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Tesla chairman says life-changing wealth boosts her independence as she blasts judge’s criticism of ‘lax’ oversight of Elon Musk – ‘That’s nonsense’




Tesla chairman says life-changing wealth boosts her independence as she blasts judge's criticism of 'lax' oversight of Elon Musk – 'That's nonsense'

Tesla Chair Robyn Denholmof which there is one Fortune’s Most powerful womendidn’t mince her words as she pushed back against a Delaware judge’s criticism of the board’s oversight — as well as her own — of CEO Elon Musk.

In an interview with the Financial timesShe addressed Musk’s historic compensation package, worth more than $50 billion, and a Delaware court’s ruling in January that overturned it, with the judge calling the board’s oversight “inadequate.”

The judge also singled out Australia-based Denholm, who said she too was “lax” and suggested she was not objective enough because of the ‘life-changing’ $280 million windfall she earned by selling Tesla stock options in 2021 and 2022.

“That’s nonsense,” Denholm told the newspaper FT. “I had to look up that word. . . I will tell you that anyone who knows me knows that I am not lax, now that I know what that word means. It’s probably the furthest thing from the truth. I am very intense and very diligent in what I do.”

She justified her stock awards by reiterating defenses of Musk’s compensation package and said the shares have risen as the company’s performance improved.

Denholm added that, far from clouding her objectivity, the immense wealth from the sale of her stock options has increased her independence.

“If I didn’t agree with something that was going on in the company, I could walk away tomorrow,” she said. “The fact that you have sold shares makes you more financially independent.”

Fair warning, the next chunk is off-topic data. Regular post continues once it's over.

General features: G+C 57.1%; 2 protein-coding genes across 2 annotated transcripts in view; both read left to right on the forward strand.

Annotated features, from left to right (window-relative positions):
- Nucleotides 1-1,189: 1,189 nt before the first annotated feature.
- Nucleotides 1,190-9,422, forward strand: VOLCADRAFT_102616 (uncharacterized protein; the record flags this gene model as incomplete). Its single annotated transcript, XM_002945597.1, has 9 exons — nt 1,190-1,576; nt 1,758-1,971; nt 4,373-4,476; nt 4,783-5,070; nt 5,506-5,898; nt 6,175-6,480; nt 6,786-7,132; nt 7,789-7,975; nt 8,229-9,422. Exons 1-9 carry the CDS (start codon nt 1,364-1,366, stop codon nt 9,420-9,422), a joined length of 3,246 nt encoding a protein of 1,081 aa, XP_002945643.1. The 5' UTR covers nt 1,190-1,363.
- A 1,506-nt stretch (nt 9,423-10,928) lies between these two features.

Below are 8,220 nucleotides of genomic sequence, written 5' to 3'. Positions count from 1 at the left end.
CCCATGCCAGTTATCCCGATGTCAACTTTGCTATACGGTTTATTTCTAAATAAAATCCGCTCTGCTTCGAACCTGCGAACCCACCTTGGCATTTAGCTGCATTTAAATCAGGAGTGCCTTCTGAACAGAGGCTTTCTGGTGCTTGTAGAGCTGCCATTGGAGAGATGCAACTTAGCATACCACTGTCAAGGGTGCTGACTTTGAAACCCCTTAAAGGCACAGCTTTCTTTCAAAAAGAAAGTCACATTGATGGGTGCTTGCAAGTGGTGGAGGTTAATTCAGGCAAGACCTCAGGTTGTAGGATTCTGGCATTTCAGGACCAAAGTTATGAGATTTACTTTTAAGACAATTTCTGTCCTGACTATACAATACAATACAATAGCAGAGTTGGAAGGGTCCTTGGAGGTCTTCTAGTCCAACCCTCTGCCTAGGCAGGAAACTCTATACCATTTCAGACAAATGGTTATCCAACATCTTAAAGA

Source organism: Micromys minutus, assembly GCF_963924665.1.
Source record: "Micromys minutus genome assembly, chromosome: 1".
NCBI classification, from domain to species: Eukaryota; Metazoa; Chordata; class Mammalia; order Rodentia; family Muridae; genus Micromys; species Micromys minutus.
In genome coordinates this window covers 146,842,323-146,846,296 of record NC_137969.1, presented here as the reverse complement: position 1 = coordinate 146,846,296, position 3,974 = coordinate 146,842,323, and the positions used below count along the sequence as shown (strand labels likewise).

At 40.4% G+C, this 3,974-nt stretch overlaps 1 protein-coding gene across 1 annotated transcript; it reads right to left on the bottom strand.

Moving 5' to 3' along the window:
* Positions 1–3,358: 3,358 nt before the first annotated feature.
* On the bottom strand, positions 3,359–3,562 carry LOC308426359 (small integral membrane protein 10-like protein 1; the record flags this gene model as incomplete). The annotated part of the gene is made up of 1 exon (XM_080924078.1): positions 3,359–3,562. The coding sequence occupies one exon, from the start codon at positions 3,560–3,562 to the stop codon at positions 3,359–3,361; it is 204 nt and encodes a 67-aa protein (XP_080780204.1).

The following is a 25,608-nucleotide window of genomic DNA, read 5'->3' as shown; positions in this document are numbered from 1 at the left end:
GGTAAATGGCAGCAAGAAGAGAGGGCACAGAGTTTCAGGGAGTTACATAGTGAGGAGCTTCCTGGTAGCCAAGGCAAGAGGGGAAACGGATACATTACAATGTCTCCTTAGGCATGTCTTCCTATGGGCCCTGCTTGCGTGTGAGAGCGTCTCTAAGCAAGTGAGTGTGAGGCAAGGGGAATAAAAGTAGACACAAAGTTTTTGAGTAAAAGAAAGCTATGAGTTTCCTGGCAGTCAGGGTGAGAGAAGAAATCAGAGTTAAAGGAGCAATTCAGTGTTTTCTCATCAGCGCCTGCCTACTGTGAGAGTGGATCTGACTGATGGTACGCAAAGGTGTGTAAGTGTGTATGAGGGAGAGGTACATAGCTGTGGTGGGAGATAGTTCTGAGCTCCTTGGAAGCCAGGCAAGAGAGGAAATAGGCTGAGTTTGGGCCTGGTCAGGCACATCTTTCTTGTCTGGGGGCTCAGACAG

And for good measure, she called the Delaware judge’s claim that she is too close to Musk “absolute BS.”

Tesla appointed Denholm to its board of directors in 2014 and appointed her as chairman in 2018, following Musk’s infamous “funding secured” tweet saying he would take the company private at $420 per share.

In a settlement with the Securities and Exchange Commission over the tweet, Musk had to resign as chairman, pay a fine and get approval for tweets from a Tesla lawyer.

Denholm acknowledged the FT that “we’re having difficult conversations about tweets,” but rejected the idea that she is Musk’s babysitter.

“For me, the chair’s role is to ensure that the board has a good relationship with the CEO and the executive team,” she said. “We are there on behalf of the shareholders to ensure that management is doing its job, and their job is primarily to grow shareholder value over time.”

More recently, she and other board members have been trying to win over shareholders ahead of Tesla’s annual meeting on June 13, which could be critical to the company’s future. Despite Musk’s distaste for marketing, Tesla even bought ads to convince shareholders to support Tesla’s move to re-establish itself in Texas – and ratify Musk’s record salary package from 2018.

In a proxy statement inviting shareholders at the meeting, Denholm wrote last month that a “yes” vote on the pay package would “restore Tesla’s shareholder democracy.”

“Because the Delaware court second-guessed your decision, Elon has not been paid for his work for Tesla over the past six years, which helped generate significant growth and shareholder value,” she added, arguing that it a “matter of fundamental honesty and respect towards our CEO.”

The meeting comes at a difficult time for Tesla as sales of electric cars have slowed due to cutthroat competition, while its shares have tumbled from pandemic-era highs and the company is laying off workers.

This story originally ran